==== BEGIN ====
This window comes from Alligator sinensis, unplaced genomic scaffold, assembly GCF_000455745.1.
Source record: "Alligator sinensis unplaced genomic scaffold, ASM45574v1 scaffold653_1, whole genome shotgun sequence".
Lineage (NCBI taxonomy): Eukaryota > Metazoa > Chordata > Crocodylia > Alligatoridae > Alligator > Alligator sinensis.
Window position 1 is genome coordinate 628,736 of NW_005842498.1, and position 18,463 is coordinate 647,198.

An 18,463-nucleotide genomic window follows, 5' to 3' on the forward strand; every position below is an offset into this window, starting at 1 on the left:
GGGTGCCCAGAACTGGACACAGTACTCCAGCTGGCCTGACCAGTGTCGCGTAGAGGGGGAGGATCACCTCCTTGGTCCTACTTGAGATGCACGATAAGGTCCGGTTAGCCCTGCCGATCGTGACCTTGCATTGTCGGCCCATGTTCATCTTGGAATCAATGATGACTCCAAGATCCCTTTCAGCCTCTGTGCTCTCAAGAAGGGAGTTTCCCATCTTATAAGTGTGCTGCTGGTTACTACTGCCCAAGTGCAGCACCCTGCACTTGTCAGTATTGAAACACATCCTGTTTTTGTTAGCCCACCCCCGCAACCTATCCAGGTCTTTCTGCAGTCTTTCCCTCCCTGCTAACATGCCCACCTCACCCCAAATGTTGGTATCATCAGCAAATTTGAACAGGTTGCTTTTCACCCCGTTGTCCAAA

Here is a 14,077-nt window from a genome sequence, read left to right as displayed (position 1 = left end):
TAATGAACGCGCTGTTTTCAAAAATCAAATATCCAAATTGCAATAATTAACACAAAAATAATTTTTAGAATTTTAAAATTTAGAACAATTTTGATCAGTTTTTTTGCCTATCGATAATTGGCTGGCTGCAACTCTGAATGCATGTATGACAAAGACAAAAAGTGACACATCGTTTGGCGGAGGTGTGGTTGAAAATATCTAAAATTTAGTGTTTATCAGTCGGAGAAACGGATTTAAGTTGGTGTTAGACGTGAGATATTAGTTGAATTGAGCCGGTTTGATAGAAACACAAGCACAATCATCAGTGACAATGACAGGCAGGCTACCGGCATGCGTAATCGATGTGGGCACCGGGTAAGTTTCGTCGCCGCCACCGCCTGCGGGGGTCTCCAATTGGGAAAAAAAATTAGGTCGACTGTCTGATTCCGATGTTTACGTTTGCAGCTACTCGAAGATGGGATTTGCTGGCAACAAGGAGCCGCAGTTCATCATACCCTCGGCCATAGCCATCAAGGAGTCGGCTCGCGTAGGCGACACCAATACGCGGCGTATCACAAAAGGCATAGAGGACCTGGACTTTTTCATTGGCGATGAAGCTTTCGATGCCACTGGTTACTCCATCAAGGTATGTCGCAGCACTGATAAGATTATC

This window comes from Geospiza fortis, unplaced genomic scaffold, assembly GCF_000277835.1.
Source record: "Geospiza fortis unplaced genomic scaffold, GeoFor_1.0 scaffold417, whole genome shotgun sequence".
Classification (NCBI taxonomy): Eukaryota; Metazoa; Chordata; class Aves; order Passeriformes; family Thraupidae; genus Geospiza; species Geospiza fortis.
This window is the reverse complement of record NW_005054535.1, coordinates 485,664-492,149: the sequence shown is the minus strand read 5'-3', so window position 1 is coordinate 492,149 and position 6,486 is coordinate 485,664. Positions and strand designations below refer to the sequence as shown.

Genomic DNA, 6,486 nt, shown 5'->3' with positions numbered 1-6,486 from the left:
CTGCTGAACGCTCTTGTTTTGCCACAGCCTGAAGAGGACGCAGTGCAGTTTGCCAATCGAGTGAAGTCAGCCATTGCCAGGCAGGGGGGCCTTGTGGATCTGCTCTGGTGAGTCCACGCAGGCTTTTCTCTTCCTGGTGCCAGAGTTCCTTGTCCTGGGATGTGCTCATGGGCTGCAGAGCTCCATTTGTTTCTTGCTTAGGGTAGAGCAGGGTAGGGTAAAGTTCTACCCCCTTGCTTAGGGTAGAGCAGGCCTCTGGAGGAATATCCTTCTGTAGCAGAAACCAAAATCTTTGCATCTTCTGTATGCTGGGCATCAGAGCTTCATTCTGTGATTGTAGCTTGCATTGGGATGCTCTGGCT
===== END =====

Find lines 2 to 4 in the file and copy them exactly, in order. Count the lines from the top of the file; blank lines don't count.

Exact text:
Source record: "Alligator sinensis unplaced genomic scaffold, ASM45574v1 scaffold653_1, whole genome shotgun sequence".
Lineage (NCBI taxonomy): Eukaryota > Metazoa > Chordata > Crocodylia > Alligatoridae > Alligator > Alligator sinensis.
Window position 1 is genome coordinate 628,736 of NW_005842498.1, and position 18,463 is coordinate 647,198.